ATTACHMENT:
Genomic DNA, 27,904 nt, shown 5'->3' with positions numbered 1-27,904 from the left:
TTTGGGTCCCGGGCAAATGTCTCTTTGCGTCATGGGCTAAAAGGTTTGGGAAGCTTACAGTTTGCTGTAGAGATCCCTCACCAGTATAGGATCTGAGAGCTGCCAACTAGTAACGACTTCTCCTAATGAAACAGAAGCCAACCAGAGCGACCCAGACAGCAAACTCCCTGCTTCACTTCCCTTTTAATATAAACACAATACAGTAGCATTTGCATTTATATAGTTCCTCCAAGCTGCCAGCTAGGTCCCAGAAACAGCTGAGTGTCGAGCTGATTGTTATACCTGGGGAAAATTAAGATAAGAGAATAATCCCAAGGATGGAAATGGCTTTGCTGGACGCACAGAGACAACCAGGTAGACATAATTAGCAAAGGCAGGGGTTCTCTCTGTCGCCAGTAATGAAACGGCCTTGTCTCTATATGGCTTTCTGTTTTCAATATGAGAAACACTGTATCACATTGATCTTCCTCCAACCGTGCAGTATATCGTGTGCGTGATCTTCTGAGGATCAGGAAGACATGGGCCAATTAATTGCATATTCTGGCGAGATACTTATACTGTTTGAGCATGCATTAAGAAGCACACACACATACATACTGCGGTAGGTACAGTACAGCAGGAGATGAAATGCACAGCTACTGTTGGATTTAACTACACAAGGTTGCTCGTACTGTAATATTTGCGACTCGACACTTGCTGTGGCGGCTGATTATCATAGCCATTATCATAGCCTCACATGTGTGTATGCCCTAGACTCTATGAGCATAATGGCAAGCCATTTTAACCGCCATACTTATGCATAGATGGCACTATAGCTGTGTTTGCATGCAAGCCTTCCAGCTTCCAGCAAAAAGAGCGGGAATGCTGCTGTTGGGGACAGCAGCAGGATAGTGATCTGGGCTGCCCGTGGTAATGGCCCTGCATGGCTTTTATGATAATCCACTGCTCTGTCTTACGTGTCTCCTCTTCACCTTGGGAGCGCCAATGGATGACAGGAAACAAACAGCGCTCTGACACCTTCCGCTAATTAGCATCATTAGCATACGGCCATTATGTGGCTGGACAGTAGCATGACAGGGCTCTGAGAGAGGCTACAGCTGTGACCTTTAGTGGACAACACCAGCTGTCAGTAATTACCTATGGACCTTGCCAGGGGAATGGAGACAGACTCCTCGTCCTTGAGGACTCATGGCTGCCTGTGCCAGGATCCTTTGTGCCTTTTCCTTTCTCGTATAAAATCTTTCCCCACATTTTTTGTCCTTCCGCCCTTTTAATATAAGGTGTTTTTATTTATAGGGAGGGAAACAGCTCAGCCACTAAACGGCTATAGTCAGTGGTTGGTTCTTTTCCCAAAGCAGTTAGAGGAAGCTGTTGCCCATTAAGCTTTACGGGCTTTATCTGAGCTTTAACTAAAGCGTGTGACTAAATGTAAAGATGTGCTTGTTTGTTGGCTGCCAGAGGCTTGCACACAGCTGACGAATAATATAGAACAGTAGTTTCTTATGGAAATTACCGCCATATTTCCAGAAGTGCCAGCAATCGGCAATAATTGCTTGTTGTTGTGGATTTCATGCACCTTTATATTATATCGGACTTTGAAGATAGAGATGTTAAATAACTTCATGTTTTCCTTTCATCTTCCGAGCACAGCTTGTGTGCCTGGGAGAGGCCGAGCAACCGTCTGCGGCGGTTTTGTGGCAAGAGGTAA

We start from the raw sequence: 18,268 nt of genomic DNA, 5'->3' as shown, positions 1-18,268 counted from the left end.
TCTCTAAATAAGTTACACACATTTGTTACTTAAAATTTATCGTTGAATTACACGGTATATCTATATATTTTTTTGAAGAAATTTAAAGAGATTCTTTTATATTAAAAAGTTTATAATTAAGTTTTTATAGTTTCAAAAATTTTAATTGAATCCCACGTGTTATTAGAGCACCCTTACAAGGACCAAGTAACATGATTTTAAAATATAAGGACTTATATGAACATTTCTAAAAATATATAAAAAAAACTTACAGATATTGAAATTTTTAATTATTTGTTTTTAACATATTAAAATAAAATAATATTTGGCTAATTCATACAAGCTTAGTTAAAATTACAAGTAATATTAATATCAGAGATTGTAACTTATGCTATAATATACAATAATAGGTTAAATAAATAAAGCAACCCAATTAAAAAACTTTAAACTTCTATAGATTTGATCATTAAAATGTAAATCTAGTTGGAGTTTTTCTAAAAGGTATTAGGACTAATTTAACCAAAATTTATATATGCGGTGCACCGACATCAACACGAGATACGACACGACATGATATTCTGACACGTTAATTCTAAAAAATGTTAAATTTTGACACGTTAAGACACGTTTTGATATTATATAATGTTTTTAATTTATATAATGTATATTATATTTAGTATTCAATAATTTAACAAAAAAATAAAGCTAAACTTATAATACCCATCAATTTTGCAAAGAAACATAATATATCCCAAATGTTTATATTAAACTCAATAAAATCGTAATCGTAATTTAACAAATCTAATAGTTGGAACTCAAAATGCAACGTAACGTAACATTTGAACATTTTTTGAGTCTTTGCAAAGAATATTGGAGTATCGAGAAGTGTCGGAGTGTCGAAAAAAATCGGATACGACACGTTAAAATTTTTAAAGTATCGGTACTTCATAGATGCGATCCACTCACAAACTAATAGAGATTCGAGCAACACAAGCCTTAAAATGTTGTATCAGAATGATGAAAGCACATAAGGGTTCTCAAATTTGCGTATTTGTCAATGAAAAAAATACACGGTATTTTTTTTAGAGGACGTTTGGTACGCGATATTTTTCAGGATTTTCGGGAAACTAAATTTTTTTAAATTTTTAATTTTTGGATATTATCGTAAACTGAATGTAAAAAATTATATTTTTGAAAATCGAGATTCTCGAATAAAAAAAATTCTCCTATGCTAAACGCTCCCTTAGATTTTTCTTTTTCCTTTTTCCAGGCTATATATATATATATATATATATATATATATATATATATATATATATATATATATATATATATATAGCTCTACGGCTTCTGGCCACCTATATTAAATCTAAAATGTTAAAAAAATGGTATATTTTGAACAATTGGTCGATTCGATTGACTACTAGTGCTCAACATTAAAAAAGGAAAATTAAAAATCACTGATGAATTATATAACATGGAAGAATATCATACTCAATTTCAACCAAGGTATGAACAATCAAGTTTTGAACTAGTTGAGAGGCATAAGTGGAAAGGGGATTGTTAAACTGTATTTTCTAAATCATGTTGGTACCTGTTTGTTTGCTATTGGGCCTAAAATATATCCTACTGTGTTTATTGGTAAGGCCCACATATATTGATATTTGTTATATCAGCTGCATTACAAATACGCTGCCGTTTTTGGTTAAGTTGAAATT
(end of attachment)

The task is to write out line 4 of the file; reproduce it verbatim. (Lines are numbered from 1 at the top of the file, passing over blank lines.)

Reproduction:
TCTCTAAATAAGTTACACACATTTGTTACTTAAAATTTATCGTTGAATTACACGGTATATCTATATATTTTTTTGAAGAAATTTAAAGAGATTCTTTTATATTAAAAAGTTTATAATTAAGTTTTTATAGTTTCAAAAATTTTAATTGAATCCCACGTGTTATTAGAGCACCCTTACAAGGACCAAGTAACATGATTTTAAAATATAAGGACTTATATGAACATTTCTAAAAATATATAAAAAAAACTTACAGATATTGAAATTTTTAATTATTTGTTTTTAACATATTAAAATAAAATAATATTTGGCTAATTCATACAAGCTTAGTTAAAATTACAAGTAATATTAATATCAGAGATTGTAACTTATGCTATAATATACAATAATAGGTTAAATAAATAAAGCAACCCAATTAAAAAACTTTAAACTTCTATAGATTTGATCATTAAAATGTAAATCTAGTTGGAGTTTTTCTAAAAGGTATTAGGACTAATTTAACCAAAATTTATATATGCGGTGCACCGACATCAACACGAGATACGACACGACATGATATTCTGACACGTTAATTCTAAAAAATGTTAAATTTTGACACGTTAAGACACGTTTTGATATTATATAATGTTTTTAATTTATATAATGTATATTATATTTAGTATTCAATAATTTAACAAAAAAATAAAGCTAAACTTATAATACCCATCAATTTTGCAAAGAAACATAATATATCCCAAATGTTTATATTAAACTCAATAAAATCGTAATCGTAATTTAACAAATCTAATAGTTGGAACTCAAAATGCAACGTAACGTAACATTTGAACATTTTTTGAGTCTTTGCAAAGAATATTGGAGTATCGAGAAGTGTCGGAGTGTCGAAAAAAATCGGATACGACACGTTAAAATTTTTAAAGTATCGGTACTTCATAGATGCGATCCACTCACAAACTAATAGAGATTCGAGCAACACAAGCCTTAAAATGTTGTATCAGAATGATGAAAGCACATAAGGGTTCTCAAATTTGCGTATTTGTCAATGAAAAAAATACACGGTATTTTTTTTAGAGGACGTTTGGTACGCGATATTTTTCAGGATTTTCGGGAAACTAAATTTTTTTAAATTTTTAATTTTTGGATATTATCGTAAACTGAATGTAAAAAATTATATTTTTGAAAATCGAGATTCTCGAATAAAAAAAATTCTCCTATGCTAAACGCTCCCTTAGATTTTTCTTTTTCCTTTTTCCAGGCTATATATATATATATATATATATATATATATATATATATATATATATATATATATATATATATATAGCTCTACGGCTTCTGGCCACCTATATTAAATCTAAAATGTTAAAAAAATGGTATATTTTGAACAATTGGTCGATTCGATTGACTACTAGTGCTCAACATTAAAAAAGGAAAATTAAAAATCACTGATGAATTATATAACATGGAAGAATATCATACTCAATTTCAACCAAGGTATGAACAATCAAGTTTTGAACTAGTTGAGAGGCATAAGTGGAAAGGGGATTGTTAAACTGTATTTTCTAAATCATGTTGGTACCTGTTTGTTTGCTATTGGGCCTAAAATATATCCTACTGTGTTTATTGGTAAGGCCCACATATATTGATATTTGTTATATCAGCTGCATTACAAATACGCTGCCGTTTTTGGTTAAGTTGAAATT